Updated 6pm

Joseph Muscat came ready for a fight in his first interview after it was revealed that criminal charges have been filed against him this week. 

The former prime minister, along with his chief of staff Keith Schembri and former minister Konrad Mizzi are facing money laundering, corruption and bribery charges for their roles in overseeing a deal that privatised three state hospitals. A court found the deal to be “fraudulent” and it was annulled last year. 

But in a televised interview on F Living, Muscat came out swinging, telling presenter Karl Bonaci that, if he was actually guilty of what he is accused of he should “spend the rest of his life in jail”. 

“They made me out to be Totò Riina,” he said, referring to the notorious Italian mobster while repeating his assertion that the charges are “laughable” and that he sleeps soundly at night because he knows that “he is absolutely not involved” with the things he stands accused of. 

“The things they accused me of, I could spend up to 18 years in prison, but if it were true, if I took €30 million, I deserve to spend life in prison, I would deserve to stay there until I die and only leave until they carry me out in a coffin,” Muscat said. 

Muscat gave the interview a short while after a court ruled that he should be given access to parts of the magisterial inquiry that concerned him. He described that decision as a positive step that he had spent the past year pushing for.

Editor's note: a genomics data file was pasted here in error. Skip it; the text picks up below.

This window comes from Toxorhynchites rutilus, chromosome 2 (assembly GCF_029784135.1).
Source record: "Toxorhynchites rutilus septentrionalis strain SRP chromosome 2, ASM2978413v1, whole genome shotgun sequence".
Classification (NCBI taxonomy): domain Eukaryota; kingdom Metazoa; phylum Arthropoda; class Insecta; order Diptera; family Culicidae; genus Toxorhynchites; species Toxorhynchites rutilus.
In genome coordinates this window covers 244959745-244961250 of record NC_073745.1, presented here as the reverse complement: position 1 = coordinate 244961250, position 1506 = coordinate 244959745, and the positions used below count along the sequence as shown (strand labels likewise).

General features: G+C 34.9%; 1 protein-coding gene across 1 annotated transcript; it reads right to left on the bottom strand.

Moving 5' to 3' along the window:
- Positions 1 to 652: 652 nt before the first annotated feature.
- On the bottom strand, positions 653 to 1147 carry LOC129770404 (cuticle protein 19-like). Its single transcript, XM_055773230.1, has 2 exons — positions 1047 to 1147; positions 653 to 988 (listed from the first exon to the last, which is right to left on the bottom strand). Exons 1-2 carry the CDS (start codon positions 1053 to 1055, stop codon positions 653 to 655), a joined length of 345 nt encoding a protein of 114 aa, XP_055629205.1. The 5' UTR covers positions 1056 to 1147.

'I haven't felt this alive in a long time'

Not shying away from the spotlight, Muscat went on to say that despite the pressure, he is enjoying the increased attention this story has brought.   

“I haven’t felt this alive in a long time. I feel like a boxer who has hung up his gloves but is now close enough to smell the ring,” the former prime minister said. 

“I’m enjoying having more contact with people, I enjoy coming here and getting to speak and show things for what they are.” 

Muscat said that it was those who were responsible for the criminal charges that would pay the ultimate price.  

“When this story is over, me, the Labour Party and the country will come out stronger while those who came up with this fantastical story will be left broken in its wake,” Muscat continued.

Muscat emphasises €30m claim 

He also hammered home the claim that the inquiry alleges that he stole €30 million, repeating that figure throughout the interview.

“Once this case is over, people will turn against those who are trying to peddle the lie that Joseph Muscat made off with €30 million," he said.

Prosecutors have requested a €30 million freezing order on Muscat's assets and have filed similar freezing order requests for others facing prosecution.  

During a press conference last Monday, Prime Minister Robert Abela told a journalist that it would be "misinformation" to interpret that to mean that Muscat or any single person "took €30 million himself". 

Muscat, however, did just that, arguing that if you tallied up all the freezing orders that prosecutors have sought, they totalled €550 million.  

“Some genius thinks that they paid more in bribes than the entire deal was worth," he said. 

Muscat made it clear that he intends to spend years in litigation over the Vitals case. Those who had landed him before a criminal court would be made to pay, he said. 

"I'll sue the people who came up with this invention for the millions they wasted," he said.